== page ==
Prenatal Testing

Prenatal Testing

There are many tests and procedures to monitor the health of both mother and baby. Talk with your physician about which tests are necessary for you. Some common prenatal tests include:


An ultrasound scan is a diagnostic technique which uses high-frequency sound waves to create an image of the internal organs. A screening ultrasound is sometimes done during the course of a pregnancy to check normal fetal growth and verify the due date. Ultrasounds may be done at various times throughout pregnancy for different reasons.

Blood tests

Blood tests may be done to determine your blood type and Rh factor, as well as test for anemia (to see if you need more iron) and infection. Your blood may also be tested for immunity to German measles, for gestational diabetes and for HIV.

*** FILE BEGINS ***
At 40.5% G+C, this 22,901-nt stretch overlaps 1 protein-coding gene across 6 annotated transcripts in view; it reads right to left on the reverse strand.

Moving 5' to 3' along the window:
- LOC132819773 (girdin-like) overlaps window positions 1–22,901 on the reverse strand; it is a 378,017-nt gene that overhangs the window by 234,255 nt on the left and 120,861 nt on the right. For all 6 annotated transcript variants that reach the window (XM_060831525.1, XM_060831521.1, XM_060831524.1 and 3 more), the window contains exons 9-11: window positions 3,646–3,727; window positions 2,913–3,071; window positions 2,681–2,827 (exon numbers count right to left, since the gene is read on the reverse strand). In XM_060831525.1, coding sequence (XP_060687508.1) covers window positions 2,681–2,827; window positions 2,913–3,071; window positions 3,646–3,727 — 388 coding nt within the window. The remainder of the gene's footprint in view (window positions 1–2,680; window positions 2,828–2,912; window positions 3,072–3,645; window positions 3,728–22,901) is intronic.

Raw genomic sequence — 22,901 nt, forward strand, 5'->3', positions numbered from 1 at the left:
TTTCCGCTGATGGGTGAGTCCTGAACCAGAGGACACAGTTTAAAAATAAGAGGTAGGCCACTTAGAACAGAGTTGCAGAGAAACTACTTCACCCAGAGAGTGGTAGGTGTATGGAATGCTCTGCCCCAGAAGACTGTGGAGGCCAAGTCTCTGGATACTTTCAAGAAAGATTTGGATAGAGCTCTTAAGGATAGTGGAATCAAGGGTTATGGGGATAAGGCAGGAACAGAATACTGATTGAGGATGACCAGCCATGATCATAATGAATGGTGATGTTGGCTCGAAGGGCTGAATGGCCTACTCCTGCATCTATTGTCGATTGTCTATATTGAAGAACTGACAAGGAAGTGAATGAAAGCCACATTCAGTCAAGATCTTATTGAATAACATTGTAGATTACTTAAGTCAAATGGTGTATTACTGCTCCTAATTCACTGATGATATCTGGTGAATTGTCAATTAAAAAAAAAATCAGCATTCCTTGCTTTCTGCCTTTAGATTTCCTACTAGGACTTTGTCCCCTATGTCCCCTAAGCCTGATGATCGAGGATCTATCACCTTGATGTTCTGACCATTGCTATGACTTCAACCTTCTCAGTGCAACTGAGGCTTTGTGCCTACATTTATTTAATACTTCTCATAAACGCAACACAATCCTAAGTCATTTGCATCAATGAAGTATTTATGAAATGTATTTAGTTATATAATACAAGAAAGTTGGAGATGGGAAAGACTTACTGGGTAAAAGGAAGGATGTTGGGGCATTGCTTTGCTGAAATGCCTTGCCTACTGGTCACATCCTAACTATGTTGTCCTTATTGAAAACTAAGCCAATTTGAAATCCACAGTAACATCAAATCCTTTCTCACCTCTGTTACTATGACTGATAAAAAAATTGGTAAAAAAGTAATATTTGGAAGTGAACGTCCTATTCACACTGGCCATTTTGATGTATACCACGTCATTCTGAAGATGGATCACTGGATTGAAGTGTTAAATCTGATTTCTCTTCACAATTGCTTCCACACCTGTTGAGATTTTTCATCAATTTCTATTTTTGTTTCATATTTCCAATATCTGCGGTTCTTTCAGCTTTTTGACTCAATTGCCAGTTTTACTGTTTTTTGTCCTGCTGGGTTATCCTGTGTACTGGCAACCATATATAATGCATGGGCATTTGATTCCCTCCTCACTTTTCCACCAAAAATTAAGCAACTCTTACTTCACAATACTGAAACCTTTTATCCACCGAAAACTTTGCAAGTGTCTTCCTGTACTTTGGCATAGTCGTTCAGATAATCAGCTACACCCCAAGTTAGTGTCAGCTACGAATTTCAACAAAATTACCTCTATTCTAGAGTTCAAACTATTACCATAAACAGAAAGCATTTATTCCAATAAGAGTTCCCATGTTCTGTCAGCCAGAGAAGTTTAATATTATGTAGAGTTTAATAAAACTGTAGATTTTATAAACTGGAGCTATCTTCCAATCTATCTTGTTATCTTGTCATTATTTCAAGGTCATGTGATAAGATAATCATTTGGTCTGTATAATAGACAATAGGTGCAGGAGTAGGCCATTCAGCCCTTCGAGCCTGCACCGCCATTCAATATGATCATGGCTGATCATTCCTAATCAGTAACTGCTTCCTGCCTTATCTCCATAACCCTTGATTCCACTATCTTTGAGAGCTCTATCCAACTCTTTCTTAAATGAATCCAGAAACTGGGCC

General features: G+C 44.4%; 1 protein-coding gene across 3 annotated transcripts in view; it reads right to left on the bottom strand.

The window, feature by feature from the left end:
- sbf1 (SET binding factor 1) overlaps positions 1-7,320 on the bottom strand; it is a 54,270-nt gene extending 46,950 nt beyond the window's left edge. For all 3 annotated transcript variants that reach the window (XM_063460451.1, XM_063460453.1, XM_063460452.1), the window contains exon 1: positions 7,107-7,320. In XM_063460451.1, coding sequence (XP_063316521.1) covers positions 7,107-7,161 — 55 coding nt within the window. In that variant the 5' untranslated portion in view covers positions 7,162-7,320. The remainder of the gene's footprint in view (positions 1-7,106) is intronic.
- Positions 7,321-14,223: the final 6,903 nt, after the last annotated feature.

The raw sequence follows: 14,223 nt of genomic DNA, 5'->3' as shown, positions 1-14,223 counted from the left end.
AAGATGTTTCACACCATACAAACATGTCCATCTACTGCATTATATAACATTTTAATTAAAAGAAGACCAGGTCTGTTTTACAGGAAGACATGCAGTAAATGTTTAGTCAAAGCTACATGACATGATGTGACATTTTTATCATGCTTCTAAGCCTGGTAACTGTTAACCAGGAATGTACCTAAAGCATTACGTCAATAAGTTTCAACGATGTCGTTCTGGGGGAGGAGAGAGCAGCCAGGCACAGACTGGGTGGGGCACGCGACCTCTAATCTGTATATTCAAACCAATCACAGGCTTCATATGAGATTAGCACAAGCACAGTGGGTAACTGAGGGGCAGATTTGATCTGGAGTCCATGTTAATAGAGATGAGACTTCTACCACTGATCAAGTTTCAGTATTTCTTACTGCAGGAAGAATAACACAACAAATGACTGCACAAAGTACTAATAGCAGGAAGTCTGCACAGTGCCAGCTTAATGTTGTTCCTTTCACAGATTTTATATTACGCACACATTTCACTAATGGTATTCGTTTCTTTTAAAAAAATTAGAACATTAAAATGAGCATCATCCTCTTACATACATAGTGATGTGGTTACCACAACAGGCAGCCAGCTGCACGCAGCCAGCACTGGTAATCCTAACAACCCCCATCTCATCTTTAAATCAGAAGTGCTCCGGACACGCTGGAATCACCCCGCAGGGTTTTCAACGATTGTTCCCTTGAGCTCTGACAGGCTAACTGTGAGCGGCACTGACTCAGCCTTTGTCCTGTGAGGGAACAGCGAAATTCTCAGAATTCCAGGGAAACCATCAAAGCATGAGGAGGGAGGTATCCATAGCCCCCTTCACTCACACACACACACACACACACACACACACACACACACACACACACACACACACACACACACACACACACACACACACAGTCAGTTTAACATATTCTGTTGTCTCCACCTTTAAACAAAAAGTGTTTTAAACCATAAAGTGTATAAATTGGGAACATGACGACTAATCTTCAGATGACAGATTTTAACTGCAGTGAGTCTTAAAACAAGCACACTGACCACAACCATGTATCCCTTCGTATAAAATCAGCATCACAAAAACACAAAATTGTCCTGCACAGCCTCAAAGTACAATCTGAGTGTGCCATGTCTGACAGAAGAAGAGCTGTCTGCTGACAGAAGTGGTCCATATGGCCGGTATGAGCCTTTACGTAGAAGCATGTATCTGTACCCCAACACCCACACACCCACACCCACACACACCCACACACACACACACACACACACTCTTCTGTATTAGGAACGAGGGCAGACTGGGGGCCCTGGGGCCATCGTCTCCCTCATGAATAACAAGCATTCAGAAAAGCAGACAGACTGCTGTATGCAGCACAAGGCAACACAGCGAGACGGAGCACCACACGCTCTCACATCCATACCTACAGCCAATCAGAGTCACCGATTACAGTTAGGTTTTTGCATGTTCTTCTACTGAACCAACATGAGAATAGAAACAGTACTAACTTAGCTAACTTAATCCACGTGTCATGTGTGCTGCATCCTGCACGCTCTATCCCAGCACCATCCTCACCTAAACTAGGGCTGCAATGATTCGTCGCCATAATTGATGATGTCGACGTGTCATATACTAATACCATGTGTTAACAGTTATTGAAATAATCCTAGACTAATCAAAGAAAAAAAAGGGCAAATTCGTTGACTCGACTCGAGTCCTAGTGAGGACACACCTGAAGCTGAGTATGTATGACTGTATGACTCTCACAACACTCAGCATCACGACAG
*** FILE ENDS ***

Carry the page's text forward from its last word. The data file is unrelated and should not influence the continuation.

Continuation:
Group B Streptococcus

Group B Streptococcus (GBS) are bacteria found in the lower genital tract of about 25 percent of all women. GBS infection usually causes no problems in women before pregnancy, but it can cause serious illness in the mother during pregnancy. GBS may cause chorioamnionitis (a severe infection of the placental tissues) and postpartum infection. Urinary tract infections caused by GBS can lead to preterm labor and birth, or pyelonephritis (where one or both kidneys become infected) and sepsis.

STD tests

Certain STDs can cause risks for your pregnancy. Syphilis can cause severe birth defects if it is not detected during your pregnancy. This prenatal testing is mandatory. DNA probes are used to screen for gonorrhea and chlamydia infections of the cervix, which can also infect a newborn.

Related Resources